Take the 2-minute tour ×
Stack Overflow is a question and answer site for professional and enthusiast programmers. It's 100% free, no registration required.

I need a very specific function in PHP. Basically, I have two strings as arguments, one of which is a pattern that contains wildcards of variable length (*), and one of which is a string that matches that pattern. I need to get an array of the strings from the latter string that fill in the wildcards in the pattern.

For example:

  • Argument 1: "This is * string that I *"
  • Argument 2: "This is my awesome string that I created myself"
  • Return: array("my awesome","created myself")

What's the cleanest way to do this? Bear in mind that these are not always strings of english words as in the example, they could be any random characters.

share|improve this question

2 Answers 2

up vote 1 down vote accepted

You could just replace the wildcards with a regex equivalent, and run it through preg_match.

Because it really does sound like homework, I won't give any specific code either, but I'd make good use of preg_replace (to replace the wildcards with regex equivalents) and preg_match (to build the array of matching substrings).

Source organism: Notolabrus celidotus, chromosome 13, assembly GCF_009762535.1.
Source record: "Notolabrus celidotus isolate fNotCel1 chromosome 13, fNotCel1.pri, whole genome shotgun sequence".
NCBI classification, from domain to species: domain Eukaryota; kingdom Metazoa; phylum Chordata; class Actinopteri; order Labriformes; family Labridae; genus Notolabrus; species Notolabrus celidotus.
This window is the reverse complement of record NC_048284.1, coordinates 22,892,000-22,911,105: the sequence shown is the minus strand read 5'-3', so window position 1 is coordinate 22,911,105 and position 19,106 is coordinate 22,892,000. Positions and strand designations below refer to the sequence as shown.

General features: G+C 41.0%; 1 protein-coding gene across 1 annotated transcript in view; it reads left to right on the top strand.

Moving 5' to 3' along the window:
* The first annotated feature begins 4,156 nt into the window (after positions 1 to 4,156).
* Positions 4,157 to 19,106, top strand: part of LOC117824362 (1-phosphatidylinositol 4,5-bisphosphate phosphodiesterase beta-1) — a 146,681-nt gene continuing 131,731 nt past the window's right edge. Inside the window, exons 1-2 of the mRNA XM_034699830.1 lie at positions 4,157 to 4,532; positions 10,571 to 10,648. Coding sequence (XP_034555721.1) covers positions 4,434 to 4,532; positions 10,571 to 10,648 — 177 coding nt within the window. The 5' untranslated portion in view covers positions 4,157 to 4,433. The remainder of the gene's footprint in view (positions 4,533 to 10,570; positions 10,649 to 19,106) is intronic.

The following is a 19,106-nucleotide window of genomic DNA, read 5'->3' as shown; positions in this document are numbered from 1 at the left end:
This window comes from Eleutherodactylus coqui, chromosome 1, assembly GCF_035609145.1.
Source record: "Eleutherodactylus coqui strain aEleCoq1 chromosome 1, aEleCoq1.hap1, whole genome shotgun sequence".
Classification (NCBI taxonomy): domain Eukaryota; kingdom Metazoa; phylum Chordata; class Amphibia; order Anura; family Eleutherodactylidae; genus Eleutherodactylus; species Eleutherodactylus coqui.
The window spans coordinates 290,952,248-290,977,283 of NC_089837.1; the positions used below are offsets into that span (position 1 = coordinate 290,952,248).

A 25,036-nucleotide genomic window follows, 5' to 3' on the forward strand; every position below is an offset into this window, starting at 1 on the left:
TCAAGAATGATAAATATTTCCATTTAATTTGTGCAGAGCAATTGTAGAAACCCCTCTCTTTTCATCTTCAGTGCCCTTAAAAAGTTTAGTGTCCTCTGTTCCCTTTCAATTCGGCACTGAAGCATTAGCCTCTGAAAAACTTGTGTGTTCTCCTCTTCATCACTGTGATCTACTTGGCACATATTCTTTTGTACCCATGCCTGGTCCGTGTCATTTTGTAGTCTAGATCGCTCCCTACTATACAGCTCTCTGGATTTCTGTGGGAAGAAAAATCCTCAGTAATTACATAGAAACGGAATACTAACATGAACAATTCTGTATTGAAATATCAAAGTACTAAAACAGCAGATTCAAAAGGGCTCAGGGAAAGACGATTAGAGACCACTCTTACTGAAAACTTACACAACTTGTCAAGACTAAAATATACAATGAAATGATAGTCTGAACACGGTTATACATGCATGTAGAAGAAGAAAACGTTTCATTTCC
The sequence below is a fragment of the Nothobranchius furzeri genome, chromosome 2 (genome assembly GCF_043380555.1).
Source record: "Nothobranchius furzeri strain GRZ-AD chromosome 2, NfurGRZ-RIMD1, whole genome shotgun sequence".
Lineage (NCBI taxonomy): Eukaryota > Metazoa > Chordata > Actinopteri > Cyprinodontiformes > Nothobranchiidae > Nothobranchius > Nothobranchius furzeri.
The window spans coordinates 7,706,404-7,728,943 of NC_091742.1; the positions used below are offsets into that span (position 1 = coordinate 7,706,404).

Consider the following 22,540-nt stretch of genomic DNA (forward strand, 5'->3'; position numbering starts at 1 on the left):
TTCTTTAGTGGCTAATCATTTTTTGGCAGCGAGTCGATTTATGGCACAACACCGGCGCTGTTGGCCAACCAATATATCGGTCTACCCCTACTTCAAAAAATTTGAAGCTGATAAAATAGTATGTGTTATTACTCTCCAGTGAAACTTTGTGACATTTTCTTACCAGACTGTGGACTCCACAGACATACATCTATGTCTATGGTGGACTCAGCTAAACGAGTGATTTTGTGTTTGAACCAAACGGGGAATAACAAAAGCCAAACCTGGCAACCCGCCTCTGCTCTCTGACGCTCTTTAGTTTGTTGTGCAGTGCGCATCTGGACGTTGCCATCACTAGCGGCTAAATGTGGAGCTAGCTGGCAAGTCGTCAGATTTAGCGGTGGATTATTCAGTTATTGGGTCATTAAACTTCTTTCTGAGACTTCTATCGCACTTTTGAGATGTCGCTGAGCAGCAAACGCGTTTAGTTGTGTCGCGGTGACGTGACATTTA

share|improve this answer
    
This seemed to me like the best way to do it, but if my pattern is an unknown string with these wildcards in it, is there any good way to escape that string so that regex treats each character as literal and not as part of the pattern? Like for instance if I have a "." or "[" in that pattern string, they'd have to stay the literal characters. –  Travis Nov 11 '09 at 3:07
    
Never mind, preg_quote() is exactly what I was looking for. Thanks for your help. –  Travis Nov 11 '09 at 3:08

Sounds like homework. Here is a walk-through without any actual code:

Tokenize the pattern into strings and wildcards. Iterate over the tokens; each time the target string starts with a regular (string, non-wildcard) token, trim that string off. Each time you encounter a wild card token, find the index of the next token in the string and trim off up to that index. Store that. If at any time there is no match, return false. If you encounter the end of the string before the pattern is complete, return false. If the final token is a wildcard, save the remainder of the string.

share|improve this answer
    
Should work. I'll give it a go. It's not homework - perhaps just laziness. –  Travis Nov 11 '09 at 2:49

Your Answer

 
discard

By posting your answer, you agree to the privacy policy and terms of service.

Not the answer you're looking for? Browse other questions tagged or ask your own question.